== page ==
- Name: Robert BLAIR
- D.O.B: 13th Mar, 1834
- D.O.A: 28th Sep, 1857
- D.O.D: 28th Mar, 1859
- Award: Victoria Cross
- Occupation at time of action: Lieutenant, 2nd Dragoon Guards (Queen’s Bays) attached 9th (Queen’s Royal) Lancers
- Book: The Complete History - Volume 1
Bulandshahr, India 28 September 1857
28 September 1857
The Indian Mutiny 1857-59
After the recapture of Delhi, Colonel E H Greathed led a force into the Gangetic Doab, the area between the two Rivers Jumna and Ganges. On 28 September 1857 Greathed confronted the forces of Nawab Walidad Khan at Bulandshahr, fifty miles south-east of Delhi. One of the British columns was engaged by the enemy at a crossroads outside the town, while the other column, with two guns under Lieutenant G Cracklow, was engaged in heavy fighting within it. Once Bulandshahr was secured, Walidad Khan’s abandoned stronghold at Malagarh, five miles away, was also taken. This was destroyed on 1 October but Lieutenant D C Home VC, sole survivor of the group of engineers who had blown up the Kashmir Gate two weeks earlier, was accidentally killed in the process. Greathed’s column then advanced south to Agra.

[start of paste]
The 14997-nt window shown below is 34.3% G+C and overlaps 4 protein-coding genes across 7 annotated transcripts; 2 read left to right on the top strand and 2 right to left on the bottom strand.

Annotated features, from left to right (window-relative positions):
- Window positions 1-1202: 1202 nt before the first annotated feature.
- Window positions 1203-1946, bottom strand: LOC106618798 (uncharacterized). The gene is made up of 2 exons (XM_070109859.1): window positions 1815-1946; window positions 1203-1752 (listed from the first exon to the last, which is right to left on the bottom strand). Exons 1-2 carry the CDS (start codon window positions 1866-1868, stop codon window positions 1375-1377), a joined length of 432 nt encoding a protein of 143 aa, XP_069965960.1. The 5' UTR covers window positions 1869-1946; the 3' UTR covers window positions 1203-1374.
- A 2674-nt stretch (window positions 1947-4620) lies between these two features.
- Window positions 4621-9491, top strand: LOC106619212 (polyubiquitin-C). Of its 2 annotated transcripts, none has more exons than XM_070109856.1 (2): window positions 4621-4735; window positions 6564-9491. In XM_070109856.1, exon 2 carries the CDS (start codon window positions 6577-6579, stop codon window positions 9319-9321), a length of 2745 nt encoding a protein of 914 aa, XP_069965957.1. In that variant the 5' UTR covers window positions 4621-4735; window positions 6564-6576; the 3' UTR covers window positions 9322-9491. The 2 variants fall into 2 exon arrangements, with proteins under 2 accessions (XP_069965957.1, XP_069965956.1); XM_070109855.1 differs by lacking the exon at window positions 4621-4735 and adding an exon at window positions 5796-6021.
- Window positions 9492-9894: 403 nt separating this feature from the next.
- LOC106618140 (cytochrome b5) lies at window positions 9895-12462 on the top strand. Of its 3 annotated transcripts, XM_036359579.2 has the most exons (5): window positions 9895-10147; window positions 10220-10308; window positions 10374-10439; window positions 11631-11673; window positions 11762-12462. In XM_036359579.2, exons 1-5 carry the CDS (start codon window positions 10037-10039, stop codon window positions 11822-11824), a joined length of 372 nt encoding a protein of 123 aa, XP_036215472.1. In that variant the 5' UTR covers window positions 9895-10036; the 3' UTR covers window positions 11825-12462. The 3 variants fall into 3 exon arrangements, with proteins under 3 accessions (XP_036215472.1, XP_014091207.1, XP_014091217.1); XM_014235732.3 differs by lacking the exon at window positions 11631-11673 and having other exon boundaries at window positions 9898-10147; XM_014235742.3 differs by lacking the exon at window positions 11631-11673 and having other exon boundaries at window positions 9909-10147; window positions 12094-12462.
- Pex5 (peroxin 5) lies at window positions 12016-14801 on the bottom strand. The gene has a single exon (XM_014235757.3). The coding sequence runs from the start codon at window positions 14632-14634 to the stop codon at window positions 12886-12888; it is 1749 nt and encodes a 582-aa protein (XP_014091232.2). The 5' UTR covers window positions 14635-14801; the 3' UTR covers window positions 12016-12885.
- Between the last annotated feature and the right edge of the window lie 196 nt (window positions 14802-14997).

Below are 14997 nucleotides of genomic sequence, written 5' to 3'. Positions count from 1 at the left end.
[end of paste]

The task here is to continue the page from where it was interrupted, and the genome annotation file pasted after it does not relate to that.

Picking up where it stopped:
“A most gallant feat was here performed by Lieutenant Blair, who was ordered to take a party of one serjeant and twelve men and bring in a deserted ammunition waggon. As his party approached, a body of fifty or sixty of the enemy’s horse came down upon him, from a village, where they had remained unobserved: without a moment’s hestitation he formed up his men, and, regardless of the odds, gallantly led them on, dashing through the rebels. He made good his retreat without losing a man, leaving nine of them dead on the field. Of these he killed four himself; but, to my regret, after having run a native officer through the body with his sword, he was severely wounded, the joint of his shoulder being nearly severed.” Despatch from Major-General James Hope Grant, K.C.B., dated 10th January, 1858.